Forbes on Film & Footlights
18 November, 2020
Over the last several months, the beloved New York institution dedicated to all things Victor Herbert, has been streaming video chestnuts from its past seasons. Now, Artistic Director Alyce Mott has put together a newly produced revamp of one of the company’s most astute presentations, Son of Dublin, the 2017 concert derived from the copious Irish-themed songs from Herbert’s catalog, as well as that of his notable grandfather, composer, novelist and painter Samuel Lover.
The new version – with 26 songs in all – has been completely re-thought for the virtual world, and some of the playlist (four new songs here) and most of the cast have changed. The result is both a visual and aural delight, and quite a different experience from its precursor.
Away from a stage setting and audience, and given the intimate singing-to-the-camera approach, the show in its new incarnation registers as a cozy evening of parlor songs. Certainly the early grouping of Samuel Lover songs take on that antiquated albeit charming feel.
Once the focus shifts to Herbert, the level of sophistication (and, arguably, our interest) rises, though the songs here are mostly in Herbert’s sentimental, romantic, and nostalgic vein.
The cast comprises VHRP reliable repertory company including Drew Bolander, Joanie Brittingham, Alexa Devlin, Jovani Demetrie, Jonathan Hare, Andrew Klima, Caitlin Ruddy, Christopher Robin Sapp, and David Seatter who serves as an affable narrator, giving us the historical context, and providing a seamless flow in his customary seasoned and endearing manner.
Video Editor Alison Dobbins, working in tandem with VHRP’s frequent stage director/choreographer Emily Cornelius, has provided pleasing and clever visuals. Atmospheric Gaelic backdrops, and ingenious video effects such as a moment when a singer seemingly crosses over the virtual line to interact with the person in the next frame, add visual variety and fun.
The staging is positional, so in spite of everyone’s disparate location – the cast was, in fact, spread out across the country – they seem to face each other, looking up or down as the position of colleagues shifts, creating a cunningly artificial but enjoyable sense of interaction.
There is, for instance, a particularly delightful staging of “Barney Maguire” from Miss Dolly Dollars, sung by Bolander accompanied by the three ladies of the cast who appear in moving picture frames, with animated birds thrown in for good measure.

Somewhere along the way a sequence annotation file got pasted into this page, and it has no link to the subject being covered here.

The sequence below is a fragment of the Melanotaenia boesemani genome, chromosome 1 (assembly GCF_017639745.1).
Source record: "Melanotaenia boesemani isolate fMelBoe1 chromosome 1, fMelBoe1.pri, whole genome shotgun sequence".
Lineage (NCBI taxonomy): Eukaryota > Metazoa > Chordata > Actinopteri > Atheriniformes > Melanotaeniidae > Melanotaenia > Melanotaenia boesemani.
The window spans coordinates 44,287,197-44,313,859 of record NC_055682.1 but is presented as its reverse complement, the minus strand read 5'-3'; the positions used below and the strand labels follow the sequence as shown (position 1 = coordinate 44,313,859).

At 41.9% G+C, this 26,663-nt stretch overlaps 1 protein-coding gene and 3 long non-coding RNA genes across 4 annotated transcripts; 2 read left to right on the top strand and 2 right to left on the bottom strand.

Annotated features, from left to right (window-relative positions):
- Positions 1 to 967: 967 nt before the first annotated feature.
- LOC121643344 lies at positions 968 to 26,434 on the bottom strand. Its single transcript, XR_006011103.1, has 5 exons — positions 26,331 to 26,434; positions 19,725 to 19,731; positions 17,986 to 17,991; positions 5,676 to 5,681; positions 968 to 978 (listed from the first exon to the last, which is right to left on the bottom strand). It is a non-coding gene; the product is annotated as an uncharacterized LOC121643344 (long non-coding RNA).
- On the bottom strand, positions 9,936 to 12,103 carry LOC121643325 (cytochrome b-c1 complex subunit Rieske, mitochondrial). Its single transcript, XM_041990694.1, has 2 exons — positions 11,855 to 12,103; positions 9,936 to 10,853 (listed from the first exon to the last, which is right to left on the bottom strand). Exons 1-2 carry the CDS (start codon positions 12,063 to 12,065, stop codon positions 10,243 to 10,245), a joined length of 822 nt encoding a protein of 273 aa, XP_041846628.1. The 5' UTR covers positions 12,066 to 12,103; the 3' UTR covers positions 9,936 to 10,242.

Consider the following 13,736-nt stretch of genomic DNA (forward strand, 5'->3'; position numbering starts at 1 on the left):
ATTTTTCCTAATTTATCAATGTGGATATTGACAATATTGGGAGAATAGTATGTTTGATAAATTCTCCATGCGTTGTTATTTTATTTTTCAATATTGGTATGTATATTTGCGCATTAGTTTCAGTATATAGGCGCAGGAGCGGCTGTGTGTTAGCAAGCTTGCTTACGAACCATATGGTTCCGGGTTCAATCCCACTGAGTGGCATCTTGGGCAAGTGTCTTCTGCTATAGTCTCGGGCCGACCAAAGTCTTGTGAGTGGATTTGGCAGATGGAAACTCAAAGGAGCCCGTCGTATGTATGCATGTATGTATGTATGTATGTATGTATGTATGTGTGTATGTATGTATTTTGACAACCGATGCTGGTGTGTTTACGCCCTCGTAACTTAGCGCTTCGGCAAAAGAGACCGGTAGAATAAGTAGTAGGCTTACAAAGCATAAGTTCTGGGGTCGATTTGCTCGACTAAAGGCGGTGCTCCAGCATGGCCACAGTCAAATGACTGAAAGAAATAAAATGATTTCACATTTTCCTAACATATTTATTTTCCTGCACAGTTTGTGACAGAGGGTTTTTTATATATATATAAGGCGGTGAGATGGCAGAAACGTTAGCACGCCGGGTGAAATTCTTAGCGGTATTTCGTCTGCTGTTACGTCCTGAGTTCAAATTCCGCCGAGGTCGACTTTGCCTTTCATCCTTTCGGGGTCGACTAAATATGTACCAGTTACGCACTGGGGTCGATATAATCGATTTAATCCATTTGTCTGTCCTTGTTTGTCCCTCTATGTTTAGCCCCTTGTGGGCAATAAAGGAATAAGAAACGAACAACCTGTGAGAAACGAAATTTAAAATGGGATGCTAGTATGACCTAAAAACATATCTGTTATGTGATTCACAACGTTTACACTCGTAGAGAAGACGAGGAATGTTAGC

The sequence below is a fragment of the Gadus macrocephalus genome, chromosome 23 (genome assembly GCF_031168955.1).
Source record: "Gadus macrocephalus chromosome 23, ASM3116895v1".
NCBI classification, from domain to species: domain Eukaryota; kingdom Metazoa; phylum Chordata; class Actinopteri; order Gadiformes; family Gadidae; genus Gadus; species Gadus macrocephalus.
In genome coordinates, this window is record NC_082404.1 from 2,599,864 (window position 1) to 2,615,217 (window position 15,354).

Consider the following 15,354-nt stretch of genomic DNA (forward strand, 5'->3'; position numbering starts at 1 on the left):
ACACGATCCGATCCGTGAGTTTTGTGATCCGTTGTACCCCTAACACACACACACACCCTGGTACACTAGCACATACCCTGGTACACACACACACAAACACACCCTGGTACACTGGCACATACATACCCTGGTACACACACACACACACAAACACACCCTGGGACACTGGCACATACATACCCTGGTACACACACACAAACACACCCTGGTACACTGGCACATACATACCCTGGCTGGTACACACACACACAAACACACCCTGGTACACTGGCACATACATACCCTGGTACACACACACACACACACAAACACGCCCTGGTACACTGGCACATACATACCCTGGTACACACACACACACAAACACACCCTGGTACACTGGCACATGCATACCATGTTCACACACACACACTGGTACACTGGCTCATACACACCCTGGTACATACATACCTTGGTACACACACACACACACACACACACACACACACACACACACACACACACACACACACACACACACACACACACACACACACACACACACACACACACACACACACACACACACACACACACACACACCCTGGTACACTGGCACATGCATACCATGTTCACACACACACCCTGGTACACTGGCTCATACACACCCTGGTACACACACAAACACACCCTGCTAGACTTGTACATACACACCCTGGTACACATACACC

One of the highlights of the Son of Dublin concert was a rare performance of the The Bards of Ireland song cycle compiled by Herbert for a St. Patrick’s Day Dinner of The Society of the Friendly Sons of St. Patrick, with President William H. Taft in attendance. And that atmospheric grouping has been retained here.
There are many other highlights: among them, Devlin’s moving “The Angel’s Whisper” (one of the Lover numbers); Klima’s “Mary Came Over to Me”; Jovani’s “I Love the Isle of the Sea”; Bolander’s “Believe Me If All Those Endearing Young Charms”; Seatter’s nostalgic “Belle O’Brien”; Brittingham’s sensitively vocalized “Heart O’Mine”; and Hare’s rueful “Molly.” VHRP Musical Director Michael Thomas – his hands on the keyboard frequently on view in split screen effect – gets to reprise his solo moment with the ‘Lament” from the song cycle, while of course, providing sterling accompaniment throughout.
Most of the songs are stand-alones not from Herbert’s musical and operetta songbook. However, besides the aforementioned “Barney Maguire,” we have the sparkling Ruddy delivering a saucy “Barney O’Flynn” from Babes in Toyland, and the three ladies warbling the infectious “Tip Your Hat to Hatty” from Angel Face. (The only number with some sync issues in an otherwise remarkably polished production.)
Inevitably, the presentation concludes with stirring highlights from Herbert’s most Irish operetta, the gorgeous Eileen: tenor Sapp takes the demandingly lyrical title number and the fervent “Ireland, My Sireland”; Ruddy and Bolander the jaunty “I’d Love to be a Lady”; and Klima and Brittingham the soaring “Thine Alone.”
Given the technical excellence of the presentation, credit must also be given to stage manager Brooke Dengler; Audio Editor Shaun Farley; and Video Editor Gayle Añonuevo.
After the credit roll, Mott promises more video goodies (one a month) starting in January with an encore presentation of The Serenade.)
Heart of Mine is running through Saturday at 7 p.m. Eastern US-time, with a matinee on Sunday at 2 p.m. ET. Tickets can be purchased at vhrp-live.thundertix.com.
More information on the Victor Herbert Renaissance Project can be found here. The original article by Harry Forbes can be read here.